How to Prevent Heat Exhaustion
Have you ever wondered if there’s something you could do to stay safe on hot, sunny days? If you know how to prevent heat exhaustion, you could do more than just stay safe — you could save someone’s life.
Some people are diehard winter fans who get excited about roaring fireplaces and steaming mugs of hot chocolate. Others love the first blossoms of spring or changing leaves and crisp fall air. But for the majority of us, summer is the season we most look forward to. What’s not to love about long days filled with sunshine and trips to the beach?
Unfortunately, summer isn’t all about fun in the sun. In fact, the season should probably come with a warning label:
“Caution: High temperatures and elevated humidity increase your risk of heat exhaustion and even heat stroke, which can lead to death.”
We all know how important sunscreen is if you’re spending time in the sun, but heat exhaustion is also extremely serious, and it can cause just as much damage as any sports injury. The risk of heat exhaustion increases as the outside temperature rises to meet your body temperature, and the more risk factors you have the less heat is required to make you sick.
These risk factors include medical conditions like high blood pressure, thyroid disease, and diabetes. Certain medications can also make you more susceptible to heat exhaustion — diuretics, laxatives, benzodiazepines, and medications used to treat blood pressure, allergies, and coughs all increase your risk. If you’re at an increased risk of heat exhaustion it’s especially important to understand the warning signs.
Know the signs, and what to do about them, before heat exhaustion ruins the family trip to Jones Beach State Park, Fire Island National Seashore, and other local beaches.
Heat Exhaustion Warning Signs
There’s a saying that goes “an ounce of prevention is worth a pound of cure,” and that couldn’t be more true when it comes to heat exhaustion. While serious enough on its own, heat exhaustion is nothing compared to heatstroke.
Without proper attention and care, heat exhaustion can turn into heatstroke, which can be fatal. Fortunately, there are a few clear signs of heat exhaustion that you can be on the lookout for:
- Headache (especially a throbbing pain)
- Nausea and vomiting
- Flushed skin (which may turn red)
- Rapid, shallow breathing
- Increased heart rate
Heat Exhaustion in Vulnerable Groups
The signs of heat exhaustion in kids are the same, but a child can’t always tell you what’s wrong. Be vigilant with children in the heat and watch for sweating, pale skin, irritability, dizziness, increased thirst, and nausea.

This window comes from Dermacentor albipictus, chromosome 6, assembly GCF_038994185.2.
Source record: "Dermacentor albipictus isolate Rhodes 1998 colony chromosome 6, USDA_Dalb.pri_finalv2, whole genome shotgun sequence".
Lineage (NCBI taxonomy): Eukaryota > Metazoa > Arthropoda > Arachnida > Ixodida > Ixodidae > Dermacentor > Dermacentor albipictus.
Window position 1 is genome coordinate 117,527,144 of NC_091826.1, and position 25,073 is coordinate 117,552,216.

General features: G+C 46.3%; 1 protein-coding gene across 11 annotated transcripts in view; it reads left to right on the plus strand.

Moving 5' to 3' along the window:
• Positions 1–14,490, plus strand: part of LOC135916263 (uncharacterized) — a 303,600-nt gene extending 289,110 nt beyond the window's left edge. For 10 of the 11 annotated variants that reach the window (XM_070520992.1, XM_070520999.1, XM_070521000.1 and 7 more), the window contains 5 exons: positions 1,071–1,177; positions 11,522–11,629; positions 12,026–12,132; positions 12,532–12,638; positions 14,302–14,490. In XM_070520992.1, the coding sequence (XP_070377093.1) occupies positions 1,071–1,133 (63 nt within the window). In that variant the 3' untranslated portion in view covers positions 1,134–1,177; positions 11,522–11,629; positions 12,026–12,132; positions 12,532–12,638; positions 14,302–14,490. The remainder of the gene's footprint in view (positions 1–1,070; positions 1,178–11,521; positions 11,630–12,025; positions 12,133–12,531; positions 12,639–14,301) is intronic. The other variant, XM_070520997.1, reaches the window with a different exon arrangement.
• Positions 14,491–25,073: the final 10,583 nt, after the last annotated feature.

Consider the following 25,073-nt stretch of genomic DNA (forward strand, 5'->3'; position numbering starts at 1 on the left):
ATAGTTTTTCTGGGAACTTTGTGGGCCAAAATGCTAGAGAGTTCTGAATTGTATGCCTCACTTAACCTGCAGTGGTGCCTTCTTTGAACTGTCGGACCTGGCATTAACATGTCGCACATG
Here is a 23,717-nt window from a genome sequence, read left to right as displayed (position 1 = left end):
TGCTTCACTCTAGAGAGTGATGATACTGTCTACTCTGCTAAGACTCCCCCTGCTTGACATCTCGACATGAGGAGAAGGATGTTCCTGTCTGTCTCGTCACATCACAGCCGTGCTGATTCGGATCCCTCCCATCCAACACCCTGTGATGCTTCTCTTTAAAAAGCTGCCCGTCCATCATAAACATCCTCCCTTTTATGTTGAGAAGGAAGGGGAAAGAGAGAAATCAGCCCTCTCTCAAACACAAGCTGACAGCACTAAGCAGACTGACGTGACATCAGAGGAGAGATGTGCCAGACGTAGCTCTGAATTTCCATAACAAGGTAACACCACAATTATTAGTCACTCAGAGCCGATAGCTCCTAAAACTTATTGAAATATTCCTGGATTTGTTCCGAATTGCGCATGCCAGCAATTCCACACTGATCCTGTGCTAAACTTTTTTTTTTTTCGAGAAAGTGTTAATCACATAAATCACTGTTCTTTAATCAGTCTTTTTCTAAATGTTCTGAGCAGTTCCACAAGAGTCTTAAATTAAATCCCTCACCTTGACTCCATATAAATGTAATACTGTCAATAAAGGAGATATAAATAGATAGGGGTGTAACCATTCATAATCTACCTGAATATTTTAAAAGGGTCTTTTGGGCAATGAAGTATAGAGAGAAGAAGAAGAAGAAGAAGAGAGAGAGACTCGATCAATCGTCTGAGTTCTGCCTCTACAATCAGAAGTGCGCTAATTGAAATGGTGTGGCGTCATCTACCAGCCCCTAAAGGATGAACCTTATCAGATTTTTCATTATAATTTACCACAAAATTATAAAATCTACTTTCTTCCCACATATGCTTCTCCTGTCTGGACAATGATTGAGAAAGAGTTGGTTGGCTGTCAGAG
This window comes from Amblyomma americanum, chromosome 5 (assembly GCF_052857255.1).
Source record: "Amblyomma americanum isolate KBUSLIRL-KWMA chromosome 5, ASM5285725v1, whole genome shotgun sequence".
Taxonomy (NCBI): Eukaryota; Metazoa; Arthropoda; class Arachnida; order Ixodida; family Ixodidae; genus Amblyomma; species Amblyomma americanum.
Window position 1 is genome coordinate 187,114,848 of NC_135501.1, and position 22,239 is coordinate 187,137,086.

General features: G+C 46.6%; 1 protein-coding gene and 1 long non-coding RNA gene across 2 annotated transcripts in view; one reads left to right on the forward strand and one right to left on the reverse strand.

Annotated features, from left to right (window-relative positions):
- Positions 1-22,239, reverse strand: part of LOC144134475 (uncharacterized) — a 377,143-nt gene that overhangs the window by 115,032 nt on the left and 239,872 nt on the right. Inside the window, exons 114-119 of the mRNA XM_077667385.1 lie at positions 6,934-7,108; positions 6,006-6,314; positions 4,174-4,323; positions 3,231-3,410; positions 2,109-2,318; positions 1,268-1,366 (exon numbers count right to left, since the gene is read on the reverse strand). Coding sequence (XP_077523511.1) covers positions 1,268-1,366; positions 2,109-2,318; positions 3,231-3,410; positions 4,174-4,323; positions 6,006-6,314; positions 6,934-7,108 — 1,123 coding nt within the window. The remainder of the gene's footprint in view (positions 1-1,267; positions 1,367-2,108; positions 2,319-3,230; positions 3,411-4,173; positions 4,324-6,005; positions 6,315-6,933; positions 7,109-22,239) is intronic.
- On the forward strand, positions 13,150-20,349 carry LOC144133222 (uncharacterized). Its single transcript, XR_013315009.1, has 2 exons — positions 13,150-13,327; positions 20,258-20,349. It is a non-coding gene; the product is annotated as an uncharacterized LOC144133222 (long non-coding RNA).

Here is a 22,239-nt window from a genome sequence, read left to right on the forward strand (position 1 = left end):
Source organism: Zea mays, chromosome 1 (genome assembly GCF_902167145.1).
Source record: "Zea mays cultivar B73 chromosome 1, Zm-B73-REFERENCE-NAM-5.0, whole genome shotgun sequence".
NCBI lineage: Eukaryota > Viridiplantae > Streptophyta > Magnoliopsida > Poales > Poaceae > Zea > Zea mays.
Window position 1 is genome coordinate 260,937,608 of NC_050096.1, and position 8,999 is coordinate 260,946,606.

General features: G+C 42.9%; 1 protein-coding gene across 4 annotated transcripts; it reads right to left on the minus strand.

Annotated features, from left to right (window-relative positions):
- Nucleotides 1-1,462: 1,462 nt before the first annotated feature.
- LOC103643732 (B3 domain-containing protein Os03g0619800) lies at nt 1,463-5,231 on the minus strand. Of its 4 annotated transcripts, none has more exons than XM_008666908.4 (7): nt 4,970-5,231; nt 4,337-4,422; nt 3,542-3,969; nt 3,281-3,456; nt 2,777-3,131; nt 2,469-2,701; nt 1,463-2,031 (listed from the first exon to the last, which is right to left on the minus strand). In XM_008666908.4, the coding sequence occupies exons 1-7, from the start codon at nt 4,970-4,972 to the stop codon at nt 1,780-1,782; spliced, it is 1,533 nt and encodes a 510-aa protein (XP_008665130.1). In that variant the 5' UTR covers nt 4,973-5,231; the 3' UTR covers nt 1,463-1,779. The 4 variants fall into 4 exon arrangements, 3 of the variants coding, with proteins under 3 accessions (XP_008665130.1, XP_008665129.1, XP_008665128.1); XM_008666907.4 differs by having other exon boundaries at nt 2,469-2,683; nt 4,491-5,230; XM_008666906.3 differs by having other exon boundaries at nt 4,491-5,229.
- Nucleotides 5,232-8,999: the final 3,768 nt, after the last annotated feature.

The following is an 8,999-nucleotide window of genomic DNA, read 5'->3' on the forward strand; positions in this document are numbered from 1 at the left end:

Pregnant women are also more susceptible to heat injuries because they have an elevated body temperature. Symptoms of heat exhaustion during pregnancy include headache, dizziness, warm skin, nausea, and muscle cramps. Pregnant women must be conscious of the risk of heat exhaustion, as it can lead to falls or dehydration, which can trigger Braxton Hicks contractions.
What Is the Difference Between Heat Exhaustion and Heat Stroke?
Understanding how to prevent heat exhaustion is important because heat exhaustion can develop into heatstroke if you don’t act quickly. Heatstroke is the most severe type of heat-related illness. Unlike heat exhaustion, a body in heatstroke can no longer control its temperature, which continues to rise.
The clearest symptom of heatstroke is a body temperature above 104° F. Other symptoms of heatstroke include:
- A lack of sweating, even though the person is hot
- A throbbing headache
- Dry, hot, red skin
- Muscle cramps
- Nausea and vomiting
- Shallow breathing
- Rapid heartbeat
- Confusion or disorientation
- Loss of consciousness
How to Help Someone with Heat Exhaustion
If you see someone exhibiting heat exhaustion symptoms, particularly on a very hot day, it’s important to act quickly. Help move them to a cool room indoors or into a shady area out of the sun, loosen any tight or restrictive clothing, give them cool water to sip, and get them to lie down and rest with their legs slightly elevated. Applying ice to the armpits, groin, and neck can also help to bring the body temperature down.
These steps should bring relief. If they don’t, or if you’re with someone who exhibits signs of heatstroke, seek medical care immediately.
How to Prevent Heat Exhaustion
Heat exhaustion (and heatstroke) sound scary, but they don’t have to put a damper on your summer fun. There are simple steps you can take to make sure you enjoy the sun without becoming ill:
- Drink plenty of fluids (particularly water)
- Wear loose-fitting, lightweight clothing
- Wear sunscreen, and take other measures to avoid sunburn
- Pay attention to sun and heat-related warnings on your medications
- Avoid rigorous activities during the hottest parts of the day
- Never leave anyone in a hot parked car
- If you feel yourself becoming overheated, take a break and seek shade
When it comes to avoiding heat exhaustion, a little common sense goes a long way. Stay smart and enjoy your summer!
Do you have questions about heat exhaustion, or any other issue related to sports medicine? The physicians and staff of South Island Orthopedics are very experienced in a wide range of orthopedic conditions and are committed to providing personalized care in a state-of-the-art facility.
To schedule an appointment, please call our locations in Woodbury (516-364-0070), Cedarhurst (516-295-0111), or Rockville Centre (516-665-9200). Our convenient online contact form is also available by clicking here.
Posted in: General & Pediatric Orthopaedic Care, Sports Medicine